Feature Story   All Products  |   Support  |   Search  |   microsoft.com Home  
  Home  |   Events  |   Training  |   Downloads  |   Newsletters  |   International  |   About Our Site  |

Visit the
Office Macintosh
Edition Web site

Archive of Past

Kevin Browne

Chad Magendanz

Ebbe Altberg

Check out the new Office Macintosh Edition Web site for detailed information about Office 98. While you're at it, enter the "Win a Mac" sweepstakes, sponsored by Microsoft and Apple, for a chance to win a Twentieth Anniversary Macintosh or a copy of Office 98 Macintosh Edition.

Celebrating the Difference
Feature Story - by Joyce Thompson

Traveling through the maze of corridors in Microsoft's Building 17, you come upon an intersection marked with a bright yellow sign pointing you toward Mac territory. It is a commonwealth with a population of 100 souls, a country within a country whose flag - if it had one - would bear this motto: MAC USERS ARE DIFFERENT.

This is the turf of Microsoft's new Macintosh Business Unit. Excitement is running high among the citizenry, because they are just about to ship a groundbreaking new product, one that celebrates the Mac difference - from underlying code to that beloved Macintosh gray color scheme. The Microsoft Office 98 Macintosh Edition will soon be ready to be drag-and-dropped onto the desktops of the world.

Mac Thinking Inspires Invention
The Office 98 Macintosh Edition is tough, fast - and built to handle Mac work habits. "PC types tend to be timid about altering their system files, but Mac users think nothing of it. It's part of the joy of using a Mac," said Product Planner Kevin Browne. "Our last release of Office for the Mac didn't take that into account. Any custom messing broke something in 4.2," he said, referring to the last version of Microsoft Office for Macintosh.

To create a complex suite of software hardy enough to survive Mac computing habits required defining the problem in a whole new way. This critical sidestep into Mac thinking led to innovations that "have the Windows guys drooling," according to Chad Magendanz, the lifelong Mac enthusiast who headed up the team's performance and interface design initiatives.

The solution was to make the whole of Office 98 a folder unto itself, self-contained and self-repairing, which lives independently on the user's desktop. "We expect users are going to want to customize," Browne said. "If they accidentally delete essential files in the process, the system is simply going to reinstall them from a hidden cache."

Unbreakable software? It's as close as anyone has come yet.

In Search of the Fast Mac
Speed is another tenet of the Office 98 creed. Group Program Manager Ebbe Altberg, who handpicked the team that built the product, required system setup and applications to be sleek and efficient. The result was a program that installs and launches like a dream.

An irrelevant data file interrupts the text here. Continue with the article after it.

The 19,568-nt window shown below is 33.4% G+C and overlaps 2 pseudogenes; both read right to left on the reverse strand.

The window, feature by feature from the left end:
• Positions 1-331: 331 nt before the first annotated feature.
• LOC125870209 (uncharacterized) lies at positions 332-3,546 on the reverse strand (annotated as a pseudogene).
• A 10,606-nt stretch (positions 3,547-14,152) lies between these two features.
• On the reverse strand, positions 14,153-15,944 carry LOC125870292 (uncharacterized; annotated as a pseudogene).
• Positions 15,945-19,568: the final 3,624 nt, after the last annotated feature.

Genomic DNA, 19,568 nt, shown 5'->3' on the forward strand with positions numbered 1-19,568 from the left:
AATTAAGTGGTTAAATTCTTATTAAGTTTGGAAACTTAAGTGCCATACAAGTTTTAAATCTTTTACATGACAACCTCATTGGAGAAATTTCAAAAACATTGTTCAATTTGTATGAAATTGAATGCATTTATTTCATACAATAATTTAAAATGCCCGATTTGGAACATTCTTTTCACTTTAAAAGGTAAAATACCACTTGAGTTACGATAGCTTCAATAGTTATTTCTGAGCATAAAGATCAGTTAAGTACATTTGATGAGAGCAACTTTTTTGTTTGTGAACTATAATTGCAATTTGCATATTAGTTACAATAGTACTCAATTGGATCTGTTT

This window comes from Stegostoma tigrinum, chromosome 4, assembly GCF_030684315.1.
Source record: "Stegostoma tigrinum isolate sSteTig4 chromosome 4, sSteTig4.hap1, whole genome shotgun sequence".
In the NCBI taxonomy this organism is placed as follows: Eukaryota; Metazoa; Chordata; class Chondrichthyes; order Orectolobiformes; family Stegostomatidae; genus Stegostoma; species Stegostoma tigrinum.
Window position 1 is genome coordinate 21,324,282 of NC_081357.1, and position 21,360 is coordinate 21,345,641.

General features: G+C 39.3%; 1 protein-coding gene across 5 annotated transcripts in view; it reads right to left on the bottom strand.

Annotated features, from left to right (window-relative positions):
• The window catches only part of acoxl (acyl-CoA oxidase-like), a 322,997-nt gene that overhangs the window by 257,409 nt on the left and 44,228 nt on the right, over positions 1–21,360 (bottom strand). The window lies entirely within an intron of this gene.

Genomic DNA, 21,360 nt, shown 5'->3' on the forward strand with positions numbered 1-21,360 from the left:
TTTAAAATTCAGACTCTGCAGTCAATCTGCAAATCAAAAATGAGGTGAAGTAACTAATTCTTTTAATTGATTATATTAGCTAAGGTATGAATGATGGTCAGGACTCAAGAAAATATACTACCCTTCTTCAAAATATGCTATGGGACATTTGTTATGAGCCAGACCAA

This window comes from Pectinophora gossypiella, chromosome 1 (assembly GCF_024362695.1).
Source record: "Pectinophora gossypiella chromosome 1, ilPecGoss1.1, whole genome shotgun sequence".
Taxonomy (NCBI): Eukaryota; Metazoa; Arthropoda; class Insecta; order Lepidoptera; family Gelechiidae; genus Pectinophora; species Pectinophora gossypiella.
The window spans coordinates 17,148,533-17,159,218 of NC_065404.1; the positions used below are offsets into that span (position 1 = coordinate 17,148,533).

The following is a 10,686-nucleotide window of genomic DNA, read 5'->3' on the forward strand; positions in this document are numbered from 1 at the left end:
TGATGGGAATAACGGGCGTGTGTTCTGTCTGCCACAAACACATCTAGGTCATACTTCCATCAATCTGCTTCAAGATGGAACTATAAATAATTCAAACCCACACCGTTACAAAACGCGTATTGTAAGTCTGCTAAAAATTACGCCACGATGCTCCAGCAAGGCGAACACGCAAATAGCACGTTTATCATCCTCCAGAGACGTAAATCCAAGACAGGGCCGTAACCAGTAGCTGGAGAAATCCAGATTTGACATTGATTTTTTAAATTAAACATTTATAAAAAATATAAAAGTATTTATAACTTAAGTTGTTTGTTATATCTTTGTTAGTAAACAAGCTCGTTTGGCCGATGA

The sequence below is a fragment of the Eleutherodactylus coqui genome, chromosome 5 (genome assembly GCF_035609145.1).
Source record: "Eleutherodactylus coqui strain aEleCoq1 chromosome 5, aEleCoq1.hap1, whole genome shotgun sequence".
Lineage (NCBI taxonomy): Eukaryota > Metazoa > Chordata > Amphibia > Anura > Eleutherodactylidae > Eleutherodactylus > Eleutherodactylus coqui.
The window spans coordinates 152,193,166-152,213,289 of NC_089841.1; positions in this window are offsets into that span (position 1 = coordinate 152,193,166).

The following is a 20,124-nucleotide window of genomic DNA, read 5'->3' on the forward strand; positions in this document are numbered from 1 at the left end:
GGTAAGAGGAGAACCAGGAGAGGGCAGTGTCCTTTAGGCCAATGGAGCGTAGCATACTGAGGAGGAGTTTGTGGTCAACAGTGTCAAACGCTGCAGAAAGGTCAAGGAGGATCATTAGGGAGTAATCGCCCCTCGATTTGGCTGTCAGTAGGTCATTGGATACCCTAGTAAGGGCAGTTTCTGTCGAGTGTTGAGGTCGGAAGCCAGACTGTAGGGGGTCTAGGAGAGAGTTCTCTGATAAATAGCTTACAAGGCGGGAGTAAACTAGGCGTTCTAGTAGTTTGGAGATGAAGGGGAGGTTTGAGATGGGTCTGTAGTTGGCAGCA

Taken together, the applications that make up Office comprise about four million lines of code. "About ninety percent of that crosses platforms perfectly well," Magendanz said. "Our challenge was identifying the ten percent that needed and deserved to be completely rewritten for the Mac."

Magendanz's team discovered and corrected redundancies that had bulked up the programs and slowed the Mac down. The result: the Office 98 Macintosh Edition is leaner and meaner than its relatives on the PC side of the family. To prove it, Magendanz tried to out-type Word on the slowest of his test machines. No matter how fast his fingers flew, it couldn't be done.

Interactive Office Assistant Meet Your New Assistant
Mac users also get a helping hand from their new Office Assistant, an intelligent Help system that pops up and offers users task-based advice and options on the fly. "See?" Magendanz said, pointing to the perky animated Mac monitor onscreen. "He's actually stored as a QuickTime video."

QuickTime, and QuickTime VR, a virtual reality mulitmedia technology from Apple, is supported throughout Office 98. Users can drag an animation into an Excel spreadsheet as easily as into a Word doc or a PowerPoint presentation. "It doesn't sit on top, either. It's genuinely embedded in the documents," Magendanz said.

Many of the features that answer to the name "auto" - the ones that helpfully anticipate users' intentions, and correct their mistakes - have Mac users raving. The auto feature includes background grammar and spell checking in Word, formula correction in Excel, and the Auto-Web link feature that recognizes a Web address, puts it in proper form, and transforms it into a hot link.

Oh, So Compatible
If this rigorous attention to detail helps Mac fans feel at home inside the virtual walls of Office 98, it is file sharing and cross platform functionality that make them feel like first-class citizens of the computing world. Upwards of 90 percent of Mac users work in a cross-platform environment.

"File format compatibility is the number one selling point," Magendanz said, adding that it is essential for Mac users to be "able to interact with the rest of the world and not lose functionality or performance." Early reviews concede that in Office 98, Microsoft has built a "great Mac application."

Altberg is proud of the accomplishments of his "custom built" team. "What we've done is shown what can happen when people care, when they put their minds to it," Altberg said. "There've been a lot of work-a-holic nights, a lot of double overtime. It's an extremely dedicated bunch. Sometimes I wonder if I've done enough for them, you know?"
© 1998 Microsoft Corporation. All rights reserved. Terms of Use. Last Updated: January 6, 1998